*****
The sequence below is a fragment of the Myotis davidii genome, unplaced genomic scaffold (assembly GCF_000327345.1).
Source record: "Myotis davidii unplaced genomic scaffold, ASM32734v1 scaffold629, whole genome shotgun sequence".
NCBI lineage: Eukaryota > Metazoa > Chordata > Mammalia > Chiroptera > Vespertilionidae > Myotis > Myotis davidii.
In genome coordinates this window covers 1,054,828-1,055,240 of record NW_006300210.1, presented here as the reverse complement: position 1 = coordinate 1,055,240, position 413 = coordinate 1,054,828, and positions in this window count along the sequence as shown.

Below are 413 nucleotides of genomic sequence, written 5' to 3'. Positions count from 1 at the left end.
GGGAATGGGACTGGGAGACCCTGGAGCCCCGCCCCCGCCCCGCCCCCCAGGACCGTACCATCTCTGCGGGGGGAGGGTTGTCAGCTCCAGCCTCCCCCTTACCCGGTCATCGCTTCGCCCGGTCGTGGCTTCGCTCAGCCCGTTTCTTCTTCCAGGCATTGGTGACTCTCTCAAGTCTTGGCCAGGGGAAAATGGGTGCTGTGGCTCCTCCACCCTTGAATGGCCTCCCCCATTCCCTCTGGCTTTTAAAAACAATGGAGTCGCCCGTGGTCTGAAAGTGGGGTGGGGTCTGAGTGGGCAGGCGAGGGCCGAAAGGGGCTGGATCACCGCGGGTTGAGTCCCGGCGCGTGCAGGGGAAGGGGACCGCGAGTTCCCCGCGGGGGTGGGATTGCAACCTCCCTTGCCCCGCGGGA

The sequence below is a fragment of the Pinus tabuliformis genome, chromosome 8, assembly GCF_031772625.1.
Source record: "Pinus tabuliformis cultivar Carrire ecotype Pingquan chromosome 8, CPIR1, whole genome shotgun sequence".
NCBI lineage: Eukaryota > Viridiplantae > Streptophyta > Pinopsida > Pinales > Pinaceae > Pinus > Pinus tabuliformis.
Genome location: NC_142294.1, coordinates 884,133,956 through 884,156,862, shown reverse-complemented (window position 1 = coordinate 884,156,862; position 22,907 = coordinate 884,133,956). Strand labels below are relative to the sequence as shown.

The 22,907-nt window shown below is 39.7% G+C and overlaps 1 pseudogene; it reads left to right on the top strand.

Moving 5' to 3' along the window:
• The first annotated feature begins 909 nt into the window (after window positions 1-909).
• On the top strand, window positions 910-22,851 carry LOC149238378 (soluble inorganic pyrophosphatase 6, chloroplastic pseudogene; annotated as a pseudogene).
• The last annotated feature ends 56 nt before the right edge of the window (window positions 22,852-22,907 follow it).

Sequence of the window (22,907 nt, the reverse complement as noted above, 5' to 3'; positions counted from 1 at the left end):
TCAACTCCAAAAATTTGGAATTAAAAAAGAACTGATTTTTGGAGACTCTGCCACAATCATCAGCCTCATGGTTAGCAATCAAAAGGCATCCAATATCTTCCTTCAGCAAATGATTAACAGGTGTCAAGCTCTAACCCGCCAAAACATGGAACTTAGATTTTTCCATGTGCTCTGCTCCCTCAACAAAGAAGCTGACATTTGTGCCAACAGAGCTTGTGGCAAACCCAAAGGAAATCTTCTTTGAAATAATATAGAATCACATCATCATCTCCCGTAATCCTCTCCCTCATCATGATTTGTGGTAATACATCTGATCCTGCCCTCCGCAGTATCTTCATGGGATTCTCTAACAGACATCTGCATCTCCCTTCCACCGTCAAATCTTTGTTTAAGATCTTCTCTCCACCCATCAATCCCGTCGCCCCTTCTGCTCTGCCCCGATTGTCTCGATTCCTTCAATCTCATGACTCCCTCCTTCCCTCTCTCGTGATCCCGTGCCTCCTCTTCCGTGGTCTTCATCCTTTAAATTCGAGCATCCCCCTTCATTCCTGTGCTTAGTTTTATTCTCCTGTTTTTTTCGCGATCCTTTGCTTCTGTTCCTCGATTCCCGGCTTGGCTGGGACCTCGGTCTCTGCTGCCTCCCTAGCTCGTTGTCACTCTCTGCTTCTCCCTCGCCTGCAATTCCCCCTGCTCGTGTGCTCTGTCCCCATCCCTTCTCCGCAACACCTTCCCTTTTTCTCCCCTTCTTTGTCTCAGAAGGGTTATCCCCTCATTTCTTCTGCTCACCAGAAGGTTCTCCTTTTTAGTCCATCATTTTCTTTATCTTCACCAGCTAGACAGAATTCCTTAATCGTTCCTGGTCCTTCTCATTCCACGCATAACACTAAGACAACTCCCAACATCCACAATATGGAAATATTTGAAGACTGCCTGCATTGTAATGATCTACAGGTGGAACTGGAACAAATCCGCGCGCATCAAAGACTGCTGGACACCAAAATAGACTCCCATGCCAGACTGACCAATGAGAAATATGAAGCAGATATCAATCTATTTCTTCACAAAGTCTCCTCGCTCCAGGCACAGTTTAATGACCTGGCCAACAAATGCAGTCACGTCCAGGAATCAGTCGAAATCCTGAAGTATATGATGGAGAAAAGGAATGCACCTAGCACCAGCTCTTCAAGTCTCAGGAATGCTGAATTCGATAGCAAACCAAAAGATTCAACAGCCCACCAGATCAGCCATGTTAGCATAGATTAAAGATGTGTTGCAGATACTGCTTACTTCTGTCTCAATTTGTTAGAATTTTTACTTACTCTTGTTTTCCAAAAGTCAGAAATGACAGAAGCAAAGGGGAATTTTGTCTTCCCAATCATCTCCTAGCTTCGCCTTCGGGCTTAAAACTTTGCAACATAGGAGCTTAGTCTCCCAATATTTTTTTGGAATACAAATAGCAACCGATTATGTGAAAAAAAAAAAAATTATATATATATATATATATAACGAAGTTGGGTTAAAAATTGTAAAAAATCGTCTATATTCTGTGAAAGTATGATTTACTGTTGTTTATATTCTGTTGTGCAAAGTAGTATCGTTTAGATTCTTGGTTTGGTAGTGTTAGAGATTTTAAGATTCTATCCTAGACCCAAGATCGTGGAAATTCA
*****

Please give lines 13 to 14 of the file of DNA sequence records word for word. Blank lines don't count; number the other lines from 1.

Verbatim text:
• The first annotated feature begins 909 nt into the window (after window positions 1-909).
• On the top strand, window positions 910-22,851 carry LOC149238378 (soluble inorganic pyrophosphatase 6, chloroplastic pseudogene; annotated as a pseudogene).